Many experts in education and psychology argue that critical thinking skills are declining. In 2017, Dr. Stephen Camarata wrote about the emerging crisis in critical thinking and college students' struggles to tackle real world problem solving. He emphasized the essential need for critical thinking and asserted that "a young adult whose brain has been "wired' to be innovative, think critically, and problem solve is at a tremendous competitive advantage in today's increasingly complex and competitive world."3 Although most government agencies, policy makers, and businesses deem critical thinking important, STEM fields continue to be prioritized. However, if creative thinking skills are not fused with STEM, then there will continue to be a decline in those equipped with well-rounded critical thinking abilities. In 2017, Mark Cuban opined during an interview with Bloomberg TV that the nature of work is changing and the future skill that will be more in-demand will be "creative thinking."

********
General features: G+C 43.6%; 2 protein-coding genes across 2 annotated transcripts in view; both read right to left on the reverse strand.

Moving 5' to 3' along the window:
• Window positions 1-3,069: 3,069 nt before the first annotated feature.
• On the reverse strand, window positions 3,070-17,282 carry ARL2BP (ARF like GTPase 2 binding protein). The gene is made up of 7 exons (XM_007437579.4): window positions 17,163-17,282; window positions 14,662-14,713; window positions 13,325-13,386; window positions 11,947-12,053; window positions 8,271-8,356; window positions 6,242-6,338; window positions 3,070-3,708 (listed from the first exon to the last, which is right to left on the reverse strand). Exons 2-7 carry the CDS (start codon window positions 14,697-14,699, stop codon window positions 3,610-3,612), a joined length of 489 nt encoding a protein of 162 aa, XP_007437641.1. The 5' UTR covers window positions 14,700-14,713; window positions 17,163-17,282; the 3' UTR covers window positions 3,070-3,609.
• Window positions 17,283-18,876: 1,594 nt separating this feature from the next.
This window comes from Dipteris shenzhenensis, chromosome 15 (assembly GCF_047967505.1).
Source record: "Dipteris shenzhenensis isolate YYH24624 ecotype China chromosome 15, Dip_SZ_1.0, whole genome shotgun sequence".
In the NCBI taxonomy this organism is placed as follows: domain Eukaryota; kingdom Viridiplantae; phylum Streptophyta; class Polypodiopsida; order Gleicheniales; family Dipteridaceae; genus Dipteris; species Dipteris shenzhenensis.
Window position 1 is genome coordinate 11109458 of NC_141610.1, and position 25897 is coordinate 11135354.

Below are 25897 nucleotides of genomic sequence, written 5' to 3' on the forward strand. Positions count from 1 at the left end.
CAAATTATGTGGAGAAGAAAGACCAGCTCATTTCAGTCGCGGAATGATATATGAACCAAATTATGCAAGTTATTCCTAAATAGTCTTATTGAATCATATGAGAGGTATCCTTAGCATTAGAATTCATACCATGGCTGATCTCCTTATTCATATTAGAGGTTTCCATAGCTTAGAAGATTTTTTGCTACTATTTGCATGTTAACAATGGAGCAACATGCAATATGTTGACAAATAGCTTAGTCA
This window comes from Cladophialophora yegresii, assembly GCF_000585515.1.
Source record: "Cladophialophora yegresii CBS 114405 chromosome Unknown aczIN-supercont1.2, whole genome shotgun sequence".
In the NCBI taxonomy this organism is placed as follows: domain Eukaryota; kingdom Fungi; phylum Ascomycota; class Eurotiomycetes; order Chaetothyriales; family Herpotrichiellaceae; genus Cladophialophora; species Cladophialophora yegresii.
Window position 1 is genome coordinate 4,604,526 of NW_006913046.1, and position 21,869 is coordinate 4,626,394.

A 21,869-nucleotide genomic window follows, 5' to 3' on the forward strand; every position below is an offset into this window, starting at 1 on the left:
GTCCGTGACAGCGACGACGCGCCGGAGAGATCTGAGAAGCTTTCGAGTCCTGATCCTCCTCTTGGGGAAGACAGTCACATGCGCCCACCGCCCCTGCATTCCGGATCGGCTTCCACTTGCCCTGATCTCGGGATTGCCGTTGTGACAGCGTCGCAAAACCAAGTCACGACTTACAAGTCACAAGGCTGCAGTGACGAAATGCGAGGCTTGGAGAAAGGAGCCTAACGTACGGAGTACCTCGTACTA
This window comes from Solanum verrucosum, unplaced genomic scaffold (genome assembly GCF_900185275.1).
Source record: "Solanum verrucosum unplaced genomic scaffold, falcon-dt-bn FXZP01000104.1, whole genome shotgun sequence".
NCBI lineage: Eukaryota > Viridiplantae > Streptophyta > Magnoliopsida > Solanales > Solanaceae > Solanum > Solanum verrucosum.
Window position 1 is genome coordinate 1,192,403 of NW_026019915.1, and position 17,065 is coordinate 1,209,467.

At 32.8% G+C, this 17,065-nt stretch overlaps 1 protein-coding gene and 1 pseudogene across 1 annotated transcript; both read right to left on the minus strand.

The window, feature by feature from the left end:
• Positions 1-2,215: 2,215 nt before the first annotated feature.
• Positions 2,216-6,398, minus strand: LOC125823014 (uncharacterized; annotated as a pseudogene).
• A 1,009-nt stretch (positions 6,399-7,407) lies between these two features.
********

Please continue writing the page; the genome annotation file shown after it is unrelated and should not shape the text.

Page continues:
WASHINGTON – The U.S. Army is investing millions of dollars in experimental exoskeleton technology to make soldiers stronger and more resilient, in what experts say is part of a broader push into advanced gear to equip a new generation of "super-soldiers." The technology is being developed by Lockheed Martin Corp. with a license from Canada-based B-TEMIA, which first developed the exoskeletons to help people with mobility difficulties stemming from medical ailments like multiple sclerosis and severe osteoarthritis. Worn over a pair of pants, the battery-operated exoskeleton uses a suite of sensors, artificial intelligence and other technology to aid natural movements. For the U.S. military, the appeal of such technology is clear: Soldiers now deploy into war zones bogged down by heavy but critical gear like body armor, night-vision goggles and advanced radios. Altogether, that can weigh anywhere from 40 to 64 kilograms (90 to 140 pounds), when the recommended limit is just 23 kg (50 pounds).